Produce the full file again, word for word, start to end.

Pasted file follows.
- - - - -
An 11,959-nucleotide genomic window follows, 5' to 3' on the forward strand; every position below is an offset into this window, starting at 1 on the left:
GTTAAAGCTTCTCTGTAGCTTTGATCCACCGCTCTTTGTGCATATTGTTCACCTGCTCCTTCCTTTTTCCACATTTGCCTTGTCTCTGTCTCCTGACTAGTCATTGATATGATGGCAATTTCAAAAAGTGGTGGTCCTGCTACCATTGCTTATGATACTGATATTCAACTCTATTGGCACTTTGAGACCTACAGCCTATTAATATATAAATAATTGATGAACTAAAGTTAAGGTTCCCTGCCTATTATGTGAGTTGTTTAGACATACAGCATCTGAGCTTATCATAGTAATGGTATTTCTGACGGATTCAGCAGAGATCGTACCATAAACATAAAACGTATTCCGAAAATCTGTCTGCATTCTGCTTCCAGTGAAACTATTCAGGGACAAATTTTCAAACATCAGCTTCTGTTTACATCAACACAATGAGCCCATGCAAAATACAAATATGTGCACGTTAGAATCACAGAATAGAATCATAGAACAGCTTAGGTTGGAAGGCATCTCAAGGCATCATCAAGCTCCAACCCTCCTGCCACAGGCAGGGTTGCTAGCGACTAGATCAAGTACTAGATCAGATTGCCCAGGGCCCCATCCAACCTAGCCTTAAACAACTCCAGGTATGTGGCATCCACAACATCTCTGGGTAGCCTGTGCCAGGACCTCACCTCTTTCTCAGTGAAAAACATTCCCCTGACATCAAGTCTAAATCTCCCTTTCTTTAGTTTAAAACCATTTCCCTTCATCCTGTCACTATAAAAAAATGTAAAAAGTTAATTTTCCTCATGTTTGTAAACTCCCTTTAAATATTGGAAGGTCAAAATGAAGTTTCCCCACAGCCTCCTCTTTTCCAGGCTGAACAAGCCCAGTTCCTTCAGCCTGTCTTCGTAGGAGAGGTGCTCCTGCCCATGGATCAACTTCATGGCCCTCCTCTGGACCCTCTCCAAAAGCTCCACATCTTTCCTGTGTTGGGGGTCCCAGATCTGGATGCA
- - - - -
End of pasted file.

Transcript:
An 11,959-nucleotide genomic window follows, 5' to 3' on the forward strand; every position below is an offset into this window, starting at 1 on the left:
GTTAAAGCTTCTCTGTAGCTTTGATCCACCGCTCTTTGTGCATATTGTTCACCTGCTCCTTCCTTTTTCCACATTTGCCTTGTCTCTGTCTCCTGACTAGTCATTGATATGATGGCAATTTCAAAAAGTGGTGGTCCTGCTACCATTGCTTATGATACTGATATTCAACTCTATTGGCACTTTGAGACCTACAGCCTATTAATATATAAATAATTGATGAACTAAAGTTAAGGTTCCCTGCCTATTATGTGAGTTGTTTAGACATACAGCATCTGAGCTTATCATAGTAATGGTATTTCTGACGGATTCAGCAGAGATCGTACCATAAACATAAAACGTATTCCGAAAATCTGTCTGCATTCTGCTTCCAGTGAAACTATTCAGGGACAAATTTTCAAACATCAGCTTCTGTTTACATCAACACAATGAGCCCATGCAAAATACAAATATGTGCACGTTAGAATCACAGAATAGAATCATAGAACAGCTTAGGTTGGAAGGCATCTCAAGGCATCATCAAGCTCCAACCCTCCTGCCACAGGCAGGGTTGCTAGCGACTAGATCAAGTACTAGATCAGATTGCCCAGGGCCCCATCCAACCTAGCCTTAAACAACTCCAGGTATGTGGCATCCACAACATCTCTGGGTAGCCTGTGCCAGGACCTCACCTCTTTCTCAGTGAAAAACATTCCCCTGACATCAAGTCTAAATCTCCCTTTCTTTAGTTTAAAACCATTTCCCTTCATCCTGTCACTATAAAAAAATGTAAAAAGTTAATTTTCCTCATGTTTGTAAACTCCCTTTAAATATTGGAAGGTCAAAATGAAGTTTCCCCACAGCCTCCTCTTTTCCAGGCTGAACAAGCCCAGTTCCTTCAGCCTGTCTTCGTAGGAGAGGTGCTCCTGCCCATGGATCAACTTCATGGCCCTCCTCTGGACCCTCTCCAAAAGCTCCACATCTTTCCTGTGTTGGGGGTCCCAGATCTGGATGCA